Is a recession in the works? Jerome Powell, the chairman of the Federal Reserve, admitted on Thursday that high inflation and global economic woes mean that efforts from the central bank may ultimately prove futile and a recession could be inevitable.
This comes as the Federal Reserve touts its move to increase interest rates as part of a strategy to offer a “soft landing” for the U.S. economy as the pandemic comes to an end.
Speaking to NPR on Thursday, Powell said that efforts from the central bank are likely to be undercut by troubles in China and Europe.
“The question whether we can execute a soft landing or not — it may actually depend on factors that we don’t control,” Powell said.
“There are huge events, geopolitical events going on around the world, that are going to play a very important role in the economy in the next year or so.”
Only a week ago, however, Powell said that there was a “good chance” of a soft landing for the economy and that a recession may be avoided.
The Fed’s Efforts So Far: Can They Stop a Recession?
At the beginning of May, the Federal Reserve increased its benchmark interest rate by half a percentage point, in what was the most significant increase since the year 2000. The intention of hiking interest rates is to make it more expensive to borrow money, potentially cool sales and bring prices down.
Some officials from the Fed even now admit that they may have acted too slowly.
Randal K. Quarles, formerly the vice-chair of supervision for the Fed in 2021, told a recent conference that the bank made errors.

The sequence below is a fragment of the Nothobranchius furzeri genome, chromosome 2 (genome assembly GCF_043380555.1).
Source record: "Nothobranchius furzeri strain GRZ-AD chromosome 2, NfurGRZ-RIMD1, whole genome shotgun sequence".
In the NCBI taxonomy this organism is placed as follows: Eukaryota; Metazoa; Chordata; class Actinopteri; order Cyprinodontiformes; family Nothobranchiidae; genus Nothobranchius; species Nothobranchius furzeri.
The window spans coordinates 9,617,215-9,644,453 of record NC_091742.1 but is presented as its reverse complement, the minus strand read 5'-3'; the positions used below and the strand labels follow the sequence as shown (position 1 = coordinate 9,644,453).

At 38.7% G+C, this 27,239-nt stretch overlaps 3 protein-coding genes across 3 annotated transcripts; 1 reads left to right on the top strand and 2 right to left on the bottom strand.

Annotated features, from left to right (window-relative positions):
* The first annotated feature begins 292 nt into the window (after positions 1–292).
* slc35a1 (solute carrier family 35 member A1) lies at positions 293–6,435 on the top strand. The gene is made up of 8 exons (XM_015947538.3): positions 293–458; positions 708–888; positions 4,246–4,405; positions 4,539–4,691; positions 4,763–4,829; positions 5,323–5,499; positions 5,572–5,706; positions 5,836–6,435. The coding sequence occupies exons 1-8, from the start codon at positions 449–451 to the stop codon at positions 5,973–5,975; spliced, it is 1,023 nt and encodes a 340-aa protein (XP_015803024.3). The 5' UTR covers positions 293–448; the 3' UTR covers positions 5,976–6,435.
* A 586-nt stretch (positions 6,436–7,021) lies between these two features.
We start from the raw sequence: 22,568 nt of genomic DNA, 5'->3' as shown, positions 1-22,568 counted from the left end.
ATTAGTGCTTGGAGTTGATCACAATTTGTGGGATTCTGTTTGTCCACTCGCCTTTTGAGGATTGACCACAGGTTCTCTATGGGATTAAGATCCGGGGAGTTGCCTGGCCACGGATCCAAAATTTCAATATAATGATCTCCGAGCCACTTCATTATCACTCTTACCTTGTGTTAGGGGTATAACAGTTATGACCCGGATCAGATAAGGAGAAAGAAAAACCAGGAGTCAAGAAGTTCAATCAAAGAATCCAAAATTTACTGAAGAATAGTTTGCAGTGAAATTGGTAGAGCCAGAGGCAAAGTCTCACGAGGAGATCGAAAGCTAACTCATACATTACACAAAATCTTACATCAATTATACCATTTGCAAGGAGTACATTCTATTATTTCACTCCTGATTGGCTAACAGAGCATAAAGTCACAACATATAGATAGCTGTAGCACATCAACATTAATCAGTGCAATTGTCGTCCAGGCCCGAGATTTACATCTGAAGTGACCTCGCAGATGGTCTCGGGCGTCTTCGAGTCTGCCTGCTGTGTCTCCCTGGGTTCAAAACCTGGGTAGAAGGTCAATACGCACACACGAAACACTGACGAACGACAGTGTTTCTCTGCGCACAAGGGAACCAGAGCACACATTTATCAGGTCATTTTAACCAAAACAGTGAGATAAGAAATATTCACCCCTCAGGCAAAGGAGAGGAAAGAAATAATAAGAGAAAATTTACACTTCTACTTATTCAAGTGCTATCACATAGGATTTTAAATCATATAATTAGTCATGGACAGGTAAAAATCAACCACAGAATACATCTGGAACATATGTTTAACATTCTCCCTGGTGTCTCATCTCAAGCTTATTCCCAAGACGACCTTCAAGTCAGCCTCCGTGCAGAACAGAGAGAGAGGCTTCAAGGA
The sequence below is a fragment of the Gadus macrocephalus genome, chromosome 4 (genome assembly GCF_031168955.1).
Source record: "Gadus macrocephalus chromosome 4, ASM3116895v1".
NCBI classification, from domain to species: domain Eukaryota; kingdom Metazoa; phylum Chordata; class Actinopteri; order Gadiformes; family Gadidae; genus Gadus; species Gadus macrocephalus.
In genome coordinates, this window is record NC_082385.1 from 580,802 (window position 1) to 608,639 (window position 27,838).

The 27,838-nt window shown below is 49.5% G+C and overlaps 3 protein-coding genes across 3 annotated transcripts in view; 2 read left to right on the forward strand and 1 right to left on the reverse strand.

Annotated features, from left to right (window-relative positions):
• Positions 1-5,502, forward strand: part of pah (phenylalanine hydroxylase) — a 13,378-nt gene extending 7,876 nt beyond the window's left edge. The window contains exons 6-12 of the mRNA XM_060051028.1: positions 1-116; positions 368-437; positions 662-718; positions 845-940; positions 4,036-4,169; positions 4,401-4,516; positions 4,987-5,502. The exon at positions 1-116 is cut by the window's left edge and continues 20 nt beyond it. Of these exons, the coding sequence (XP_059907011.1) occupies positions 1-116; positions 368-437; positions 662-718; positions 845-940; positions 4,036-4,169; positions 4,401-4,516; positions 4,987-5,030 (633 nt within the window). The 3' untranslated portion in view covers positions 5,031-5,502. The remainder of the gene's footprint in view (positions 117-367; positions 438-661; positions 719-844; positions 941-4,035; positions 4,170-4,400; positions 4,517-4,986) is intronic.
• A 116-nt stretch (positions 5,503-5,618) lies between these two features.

“It was a complicated situation with little precedent – people make mistakes,” he said.
During the same conference, Quarles said that it is still possible to rectify the problem – and that interest rate increases would still help.
Federal Reserve chair Jerome Powell also admits that interest rates could have been raised sooner.
Soft Landing or Recession?
Probably more interest rate hikes. Experts believe that the U.S. central bank will increase interest rates by three percentage points in total by the end of this year. If the Fed goes down that route, it would be the first time that interest rates have risen so much and so quickly since 1980.
How quickly the Fed makes those increases, however, is yet to be seen. Jerome Powell suggested in April that “front-loading” the increases in interest rates could allow the bank to gradually see the effect and stop raising rates if it proves effective, rather than raising interest rates in one move.
But with inflation now several times higher than interest rate hikes and wage increases, continued hikes are expected throughout the rest of the year – and it still won’t necessarily stop a recession.
Jack Buckby is a British author, counter-extremism researcher, and journalist based in New York. Reporting on the U.K., Europe, and the U.S., he works to analyze and understand left-wing and right-wing radicalization, and reports on Western governments’ approaches to the pressing issues of today. His books and research papers explore these themes and propose pragmatic solutions to our increasingly polarized society.